Cherry Hill school district volleys for a cause

Educators’ union steps up to help children with genetic disease

Cherry Hill Education Association represents more than 1,000 staff members across all 19 schools in the district.

Each academic year, their thoughts are not only concerned with business plans, lesson plans, classroom arrangements and learning new students’ names, but also on those in the community who are facing particular challenges.

This year, the CHEA has decided to stage its annual charity volleyball tournament in the gym at Cherry Hill East High School to benefit the Ehlers Danlos Society, a group that raises awareness and funds to combat Ehlers Danlos syndromes, a group of connective tissue disorders that can be inherited and are varied both in how they affect the body and in their genetic causes. They are generally characterized by joints that stretch farther than normal, skin that can be stretched farther than normal and tissue fragility.

Steve Redfearn, CHEA president for the last three years and a teacher in the district for 14 years prior, has an intimate connection to the yearly undertaking.

“My wife and I initiated the event back in 2004, and at that time we had six schools. In each successive year, slowly but surely we built up. Four or five years in, we had all our schools participating — that’s all 12 elementary schools, both high schools and all three middle schools,” Redfearn said.

“The first year, we held it at Carusi (Middle School) with a couple bottles of water and soft pretzels, and it’s now grown to raffle baskets, gift baskets, bounce houses, face painting, balloon animals. It’s become a whole community event.”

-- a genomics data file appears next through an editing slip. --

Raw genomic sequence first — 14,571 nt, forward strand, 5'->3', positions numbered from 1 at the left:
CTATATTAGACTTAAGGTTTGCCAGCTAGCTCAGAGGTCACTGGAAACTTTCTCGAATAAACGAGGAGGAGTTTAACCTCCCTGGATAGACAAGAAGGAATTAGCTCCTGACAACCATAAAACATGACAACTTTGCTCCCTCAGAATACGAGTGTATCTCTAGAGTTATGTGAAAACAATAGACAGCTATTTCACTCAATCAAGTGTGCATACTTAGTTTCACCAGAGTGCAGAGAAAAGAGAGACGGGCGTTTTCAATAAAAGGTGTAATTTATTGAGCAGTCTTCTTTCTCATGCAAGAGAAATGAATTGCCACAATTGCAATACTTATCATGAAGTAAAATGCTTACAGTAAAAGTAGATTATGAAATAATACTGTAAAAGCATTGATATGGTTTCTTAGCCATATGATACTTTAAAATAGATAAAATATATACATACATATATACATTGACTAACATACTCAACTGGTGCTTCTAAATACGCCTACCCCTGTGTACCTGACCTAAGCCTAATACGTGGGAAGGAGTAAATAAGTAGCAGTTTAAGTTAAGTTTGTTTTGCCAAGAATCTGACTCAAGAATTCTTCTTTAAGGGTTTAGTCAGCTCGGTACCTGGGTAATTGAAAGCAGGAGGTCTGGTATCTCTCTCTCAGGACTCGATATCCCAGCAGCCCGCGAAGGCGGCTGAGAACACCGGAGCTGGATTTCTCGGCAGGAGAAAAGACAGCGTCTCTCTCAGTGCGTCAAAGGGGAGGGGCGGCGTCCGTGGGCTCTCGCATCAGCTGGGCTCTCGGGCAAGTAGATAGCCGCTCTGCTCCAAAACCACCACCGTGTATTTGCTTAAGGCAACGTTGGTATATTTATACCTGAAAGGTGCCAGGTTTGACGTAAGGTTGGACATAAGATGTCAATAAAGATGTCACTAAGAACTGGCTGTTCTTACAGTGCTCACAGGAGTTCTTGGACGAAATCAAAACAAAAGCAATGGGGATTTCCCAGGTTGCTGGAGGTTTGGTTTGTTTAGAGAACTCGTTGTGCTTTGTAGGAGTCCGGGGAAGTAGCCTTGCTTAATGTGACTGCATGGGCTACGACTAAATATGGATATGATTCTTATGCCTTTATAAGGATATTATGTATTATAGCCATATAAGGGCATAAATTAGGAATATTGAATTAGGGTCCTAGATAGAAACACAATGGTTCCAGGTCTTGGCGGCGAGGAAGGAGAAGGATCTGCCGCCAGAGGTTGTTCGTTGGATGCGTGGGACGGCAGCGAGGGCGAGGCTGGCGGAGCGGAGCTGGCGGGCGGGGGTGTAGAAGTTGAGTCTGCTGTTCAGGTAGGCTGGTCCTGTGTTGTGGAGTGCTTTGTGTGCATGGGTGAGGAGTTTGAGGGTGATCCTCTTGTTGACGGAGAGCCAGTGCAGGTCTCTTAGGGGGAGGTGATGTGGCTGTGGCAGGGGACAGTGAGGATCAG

Aside from being a relatively unknown affliction, Redfearn noted Ehlers Danlos hits squarely at home in the Cherry Hill district, with several students, as well as one teacher’s daughter, suffering from its effects. He noted Ehlers Danlos was actually considered to be the cause to raise money for several years prior, but ultimately decided this year was the time to move forward to render aid for that particular ailment.

Redfearn added this year’s charity tournament marks the first time it will be held in the fall rather than the spring, owing to the capriciousness of weather and a spate of other events in the district or elsewhere that coincide with better temperatures. He hopes to see upward of 500 participants, with competing teams having anywhere from a minimum of six to as many as 15 players, of all possible combinations.

“With the high school and middle schools, sometimes they have more males than females, so we’re trying to have an equal ratio so it’s not six males and three females against an elementary school that’s all female teachers. We’re just trying to make it fair,” Redfearn said about structuring the teams more evenly for better competition.

Due to space constraints, only two games will take place at one time. It is a single-elimination format, where a team loses, it’s out, and the winner advances. Redfearn mentioned he plans to honor the first-, second- and third-place teams, along with a “spirit award” that will be presented to the school that perhaps takes itself not so seriously. One year in the recent past, participants on Clara Barton Elementary School’s team even dressed in superhero costumes. Again, in the spirit of fair play, a different school will win the spirit prize each year.

Whether a team exits early or sticks around long enough to try to win the whole tournament, entertainment will abound to keep younger participants present and focused. The spirit of giving usually strikes parents, teachers and administrators enough that they will often volunteer if their own or their child’s team is eliminated, or if they are not a part of the games themselves. The usual fare of pretzels, hot dogs, pizza, chips and soda will be sold in the cafeteria. In addition, various parent-teacher associations are expected to donate additional food items.

The charity tournament is slated for Friday, Oct. 12, starting at 5:30 p.m. Tickets can be purchased at the door of Cherry Hill East. The cost is $3 for adults and $2 for children.